# _fcvt returns wrong number? What else can I use.

Hi.  This short program has been puzzling me.  the _fcvt function adds a 2 to my number during
conversion.  I'm using Microsoft Visual C++ 4.0.  What else can I use to convert to a string. I tried evct and I
get the same result.  Thanks.

#include <stdlib.h>

void main(){

int sign, decimal_spot;
double startNo = 999999999999.9;

answer = _fcvt(startNo, 15, &decimal_spot, &sign) ;
// answer = 99999999999990020000000000
//  the answer has a 2 in it, why?  Is there a work around
}
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Commented:
Unfortunately, floating point numbers aren't always precise. This fact is often hidden by the fact that you don't usually need numbers with that many digits of precision - you are asking for 26 digits of precision! It is giving you 12. There is no way around this without going to a floating point number with more precision than a double, and even then there are cases where you can't solve it completely.

The number after the decimal point is effectively stored as a fraction with the denominator being a power of 2. Change .9 to .5 or .75 or a fraction that can be respresented as something over a power of 2 (.5=1/2,  .75=3/4, etc) and you'll find the fraction will be prescise. But .9 doesn't divide evenly into any powers of two until the powers get large, so when it converts it to a fraction there's a rounding error. I am not certain what fraction your .9 is, but here's an example that is close:
9 * 2^13 is 7372.8 / 8192,
which it rounds off to 7373 / 8192 for storage,
which when you convert back to decimal is 0.900024414

Changing the total value of the entire number also affects this: making the number smaller means more space is available to store the fraction, so the better the chance there's  be a large power of two which can represent the fraction exactly, or at least more precisely.

The reason you don't normally see rounding errors like this is that programs usually set the digits of precision much smaller.... so that _fcvt rounds off properly when converting back to decimal. So maybe that's the real answer as to how you can avoid this problem.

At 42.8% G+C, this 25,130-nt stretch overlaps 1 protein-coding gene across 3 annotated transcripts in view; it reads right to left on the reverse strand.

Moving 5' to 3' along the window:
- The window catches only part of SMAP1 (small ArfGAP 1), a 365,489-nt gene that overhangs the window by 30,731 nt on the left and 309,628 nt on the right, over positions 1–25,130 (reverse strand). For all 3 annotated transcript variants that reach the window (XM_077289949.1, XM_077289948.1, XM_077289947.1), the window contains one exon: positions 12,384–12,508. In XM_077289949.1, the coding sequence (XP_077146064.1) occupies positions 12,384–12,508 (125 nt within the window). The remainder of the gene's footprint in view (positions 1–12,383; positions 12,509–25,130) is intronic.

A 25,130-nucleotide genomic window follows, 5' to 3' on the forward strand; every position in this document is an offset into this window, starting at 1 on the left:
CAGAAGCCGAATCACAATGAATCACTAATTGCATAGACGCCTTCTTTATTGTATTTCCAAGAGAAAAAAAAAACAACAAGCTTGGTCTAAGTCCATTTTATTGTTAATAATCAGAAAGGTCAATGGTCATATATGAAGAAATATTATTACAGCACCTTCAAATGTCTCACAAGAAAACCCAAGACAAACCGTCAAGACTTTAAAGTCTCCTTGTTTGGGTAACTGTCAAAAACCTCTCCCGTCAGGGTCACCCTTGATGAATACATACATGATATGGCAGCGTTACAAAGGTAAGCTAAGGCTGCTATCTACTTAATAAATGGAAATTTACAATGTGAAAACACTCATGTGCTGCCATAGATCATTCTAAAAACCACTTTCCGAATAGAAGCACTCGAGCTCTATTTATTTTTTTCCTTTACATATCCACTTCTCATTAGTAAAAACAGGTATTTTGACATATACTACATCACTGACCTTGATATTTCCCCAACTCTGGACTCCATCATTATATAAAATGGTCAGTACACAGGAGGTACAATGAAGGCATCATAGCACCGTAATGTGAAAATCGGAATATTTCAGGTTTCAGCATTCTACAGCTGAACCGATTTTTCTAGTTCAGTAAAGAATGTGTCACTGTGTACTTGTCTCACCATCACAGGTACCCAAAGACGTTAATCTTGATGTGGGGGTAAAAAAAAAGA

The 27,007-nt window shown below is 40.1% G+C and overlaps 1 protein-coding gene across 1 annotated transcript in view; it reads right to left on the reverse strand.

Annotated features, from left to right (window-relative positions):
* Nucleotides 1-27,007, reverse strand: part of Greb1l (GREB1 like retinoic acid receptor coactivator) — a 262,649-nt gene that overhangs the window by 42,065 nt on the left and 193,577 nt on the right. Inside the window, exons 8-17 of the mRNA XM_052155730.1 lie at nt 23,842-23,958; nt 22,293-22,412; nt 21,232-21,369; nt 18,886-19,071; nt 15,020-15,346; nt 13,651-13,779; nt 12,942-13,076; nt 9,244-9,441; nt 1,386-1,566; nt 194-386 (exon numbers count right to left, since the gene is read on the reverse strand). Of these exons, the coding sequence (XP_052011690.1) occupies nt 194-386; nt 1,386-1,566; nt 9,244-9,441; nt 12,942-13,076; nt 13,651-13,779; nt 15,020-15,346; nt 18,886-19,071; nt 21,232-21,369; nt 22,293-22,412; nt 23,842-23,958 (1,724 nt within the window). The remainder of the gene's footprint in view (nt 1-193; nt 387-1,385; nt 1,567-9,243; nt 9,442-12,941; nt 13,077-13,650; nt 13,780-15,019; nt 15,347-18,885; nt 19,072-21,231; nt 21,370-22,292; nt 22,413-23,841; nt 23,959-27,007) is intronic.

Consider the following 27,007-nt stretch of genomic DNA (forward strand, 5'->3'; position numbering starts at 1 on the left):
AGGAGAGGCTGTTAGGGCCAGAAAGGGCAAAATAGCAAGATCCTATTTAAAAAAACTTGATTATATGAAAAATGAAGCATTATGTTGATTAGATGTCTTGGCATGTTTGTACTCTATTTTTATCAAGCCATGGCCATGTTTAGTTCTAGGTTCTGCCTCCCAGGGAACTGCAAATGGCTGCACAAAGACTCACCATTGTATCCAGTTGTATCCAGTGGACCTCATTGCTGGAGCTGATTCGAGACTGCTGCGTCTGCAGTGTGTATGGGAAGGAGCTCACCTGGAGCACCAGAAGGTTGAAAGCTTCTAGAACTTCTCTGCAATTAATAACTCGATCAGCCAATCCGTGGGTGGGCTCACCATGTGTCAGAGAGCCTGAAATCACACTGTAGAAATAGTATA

Programs which need absolute precison, such as financial programs where being off by a penny is a problem, don't use floating point because of the above. They use integers, sometimes building their own math packages so that they can get 100s of digits of precision.

Hope this explains it, let me know if anything isn't clear!
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Author Commented:
Edited text of question
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Author Commented:
Adjusted points to 100
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Commented:
Note one an Intel based computer (IBM compatible) a float will store approximately 7 decimal digits accurately.  Then you will see rounding errors after the first 7 digits.  (sometimes 6, sometimes 8).

double will store about 15 digits accurately.  (That is precisely what you have above!)
long double will store about 19 digits accurately.  That gives you about 4 more digits than you have now.

mainframes have larger floating points with even more accuracy, but you probably need a cray computer for 26 digits of floating point accuracy.
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